Financial Stability Board turns down calls for further cryptocurrency regulation

Financial Stability Board turns down calls for further cryptocurrency regulation

After a hugely turbulent week where almost all top 10 cryptocurrencies by market cap lost around 30% of their value, a slight fillip that could have excellent ramifications for a recovery occurred in the late hours of Sunday.

In fact, Financial Stability Board (FSB) President Mark Carney, who incidentally is also the Governor of the Bank of England, said in a statement that at this point there was no need for further cryptocurrency regulation since the total turnover of these currencies have very little, if any, effect on the current financial markets as they are.

This undoubtedly came as a sigh of relief to many investors who had taken an intense battering to their portfolios over the past week end were viewing the upcoming G20 summit with trepidation due to the various clamourings by several countries to regulate legacy Bitcoin (BTC) and other cryptocurrencies. It now seems that this move has been put on the back burner for the present although many are still sceptical on the long-term effects of such a decision on the prices of cryptocurrencies, many of which are at least 70% off their all-time highs registered in early January. However, a statement by leaders like Carney—who has generally been seen as hostile to cryptocurrencies in general—is bound to have a positive effect especially since the market thrives on anonymity and decentralization.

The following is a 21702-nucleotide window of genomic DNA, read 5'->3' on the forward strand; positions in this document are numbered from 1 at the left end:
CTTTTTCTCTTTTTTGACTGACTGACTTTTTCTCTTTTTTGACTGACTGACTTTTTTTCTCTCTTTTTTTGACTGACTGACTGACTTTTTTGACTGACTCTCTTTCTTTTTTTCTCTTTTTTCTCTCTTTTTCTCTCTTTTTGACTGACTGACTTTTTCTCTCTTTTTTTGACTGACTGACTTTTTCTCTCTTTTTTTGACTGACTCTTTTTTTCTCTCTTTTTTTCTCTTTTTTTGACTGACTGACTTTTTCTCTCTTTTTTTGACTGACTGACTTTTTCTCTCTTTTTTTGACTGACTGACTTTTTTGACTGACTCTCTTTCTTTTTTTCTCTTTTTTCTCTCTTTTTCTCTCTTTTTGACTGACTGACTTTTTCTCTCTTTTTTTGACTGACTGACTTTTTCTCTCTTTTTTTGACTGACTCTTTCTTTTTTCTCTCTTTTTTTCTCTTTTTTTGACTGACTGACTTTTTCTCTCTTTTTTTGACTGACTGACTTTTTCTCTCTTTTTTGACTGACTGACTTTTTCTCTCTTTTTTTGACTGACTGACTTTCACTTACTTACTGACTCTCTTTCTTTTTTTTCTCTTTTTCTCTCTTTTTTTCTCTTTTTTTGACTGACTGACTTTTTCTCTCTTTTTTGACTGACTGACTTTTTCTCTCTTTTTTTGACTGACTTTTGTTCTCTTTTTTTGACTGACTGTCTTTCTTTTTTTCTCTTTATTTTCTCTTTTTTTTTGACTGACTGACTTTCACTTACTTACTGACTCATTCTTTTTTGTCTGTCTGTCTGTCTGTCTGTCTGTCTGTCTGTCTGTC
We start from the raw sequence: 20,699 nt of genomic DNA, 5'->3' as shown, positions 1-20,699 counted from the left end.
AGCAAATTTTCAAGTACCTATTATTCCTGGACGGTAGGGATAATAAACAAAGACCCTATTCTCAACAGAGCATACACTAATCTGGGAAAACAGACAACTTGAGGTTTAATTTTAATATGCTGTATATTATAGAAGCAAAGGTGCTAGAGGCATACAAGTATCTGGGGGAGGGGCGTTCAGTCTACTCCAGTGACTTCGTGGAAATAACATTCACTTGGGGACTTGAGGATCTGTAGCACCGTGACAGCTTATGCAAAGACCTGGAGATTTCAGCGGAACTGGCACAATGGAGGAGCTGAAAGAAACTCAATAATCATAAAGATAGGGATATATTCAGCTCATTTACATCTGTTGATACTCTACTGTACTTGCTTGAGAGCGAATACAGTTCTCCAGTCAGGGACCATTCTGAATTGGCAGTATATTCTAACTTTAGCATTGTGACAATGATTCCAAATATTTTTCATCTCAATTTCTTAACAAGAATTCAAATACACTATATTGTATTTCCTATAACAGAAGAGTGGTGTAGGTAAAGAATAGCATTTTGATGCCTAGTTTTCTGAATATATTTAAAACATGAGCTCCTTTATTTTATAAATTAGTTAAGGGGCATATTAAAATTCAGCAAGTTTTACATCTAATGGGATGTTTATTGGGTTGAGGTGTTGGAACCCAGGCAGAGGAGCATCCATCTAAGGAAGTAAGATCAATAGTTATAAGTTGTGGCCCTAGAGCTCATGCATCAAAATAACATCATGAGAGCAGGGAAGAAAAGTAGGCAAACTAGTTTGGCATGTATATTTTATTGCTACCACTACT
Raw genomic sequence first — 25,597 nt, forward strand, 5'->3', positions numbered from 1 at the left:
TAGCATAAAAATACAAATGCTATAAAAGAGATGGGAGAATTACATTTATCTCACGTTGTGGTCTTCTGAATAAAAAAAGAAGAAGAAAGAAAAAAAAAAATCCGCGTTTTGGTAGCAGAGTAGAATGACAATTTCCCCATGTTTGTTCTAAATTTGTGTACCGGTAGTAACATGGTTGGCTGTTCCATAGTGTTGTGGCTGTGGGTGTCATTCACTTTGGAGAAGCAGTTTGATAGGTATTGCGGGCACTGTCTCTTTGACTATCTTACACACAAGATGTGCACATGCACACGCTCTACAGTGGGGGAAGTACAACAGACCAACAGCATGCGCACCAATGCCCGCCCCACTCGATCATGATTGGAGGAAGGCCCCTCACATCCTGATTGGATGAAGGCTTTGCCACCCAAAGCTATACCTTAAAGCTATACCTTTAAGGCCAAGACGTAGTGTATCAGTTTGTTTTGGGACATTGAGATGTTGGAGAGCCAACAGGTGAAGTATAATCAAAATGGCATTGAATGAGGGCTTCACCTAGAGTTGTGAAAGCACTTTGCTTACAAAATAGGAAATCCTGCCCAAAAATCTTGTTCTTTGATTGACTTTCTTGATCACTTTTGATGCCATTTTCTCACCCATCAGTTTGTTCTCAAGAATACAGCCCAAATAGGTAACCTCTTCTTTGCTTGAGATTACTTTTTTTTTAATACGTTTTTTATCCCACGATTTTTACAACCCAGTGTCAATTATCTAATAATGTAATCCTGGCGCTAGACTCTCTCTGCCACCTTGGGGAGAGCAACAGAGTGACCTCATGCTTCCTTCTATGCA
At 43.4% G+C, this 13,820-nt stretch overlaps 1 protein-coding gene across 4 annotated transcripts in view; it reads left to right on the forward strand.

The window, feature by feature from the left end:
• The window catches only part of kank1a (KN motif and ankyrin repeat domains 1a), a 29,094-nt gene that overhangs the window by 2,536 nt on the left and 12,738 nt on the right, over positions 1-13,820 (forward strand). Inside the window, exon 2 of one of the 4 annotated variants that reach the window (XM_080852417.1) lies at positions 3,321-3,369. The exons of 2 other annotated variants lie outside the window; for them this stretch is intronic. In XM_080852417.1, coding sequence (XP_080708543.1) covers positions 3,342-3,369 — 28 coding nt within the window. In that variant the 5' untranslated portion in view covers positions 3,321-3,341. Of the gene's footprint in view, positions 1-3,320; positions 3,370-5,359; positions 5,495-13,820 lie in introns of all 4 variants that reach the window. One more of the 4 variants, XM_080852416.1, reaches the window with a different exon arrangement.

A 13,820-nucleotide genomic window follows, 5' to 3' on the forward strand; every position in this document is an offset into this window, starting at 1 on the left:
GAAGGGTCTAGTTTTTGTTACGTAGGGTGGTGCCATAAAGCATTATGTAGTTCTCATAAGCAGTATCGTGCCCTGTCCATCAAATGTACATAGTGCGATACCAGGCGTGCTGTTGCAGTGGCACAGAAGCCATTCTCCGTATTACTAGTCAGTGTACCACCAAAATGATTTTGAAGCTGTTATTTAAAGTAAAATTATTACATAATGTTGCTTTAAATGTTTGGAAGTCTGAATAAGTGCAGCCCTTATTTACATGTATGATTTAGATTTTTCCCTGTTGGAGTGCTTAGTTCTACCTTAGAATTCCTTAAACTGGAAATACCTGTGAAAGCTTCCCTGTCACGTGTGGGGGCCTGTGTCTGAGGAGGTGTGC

Despite rejecting calls for cryptocurrency regulation, the FSB noted that there is a “need for greater international coordination in monitoring these rapidly evolving technologies.”

“The first assessment of the FSB is that currently, these crypto-assets do not pose a risk to global financial stability,” said Carney wrote in a letter to finance ministers and governors of central banks.

Rather than design new ones, Carney said the FSB will focus on “the implementation and rigorous evaluation of the effects as well as reforms approved by the G20.”

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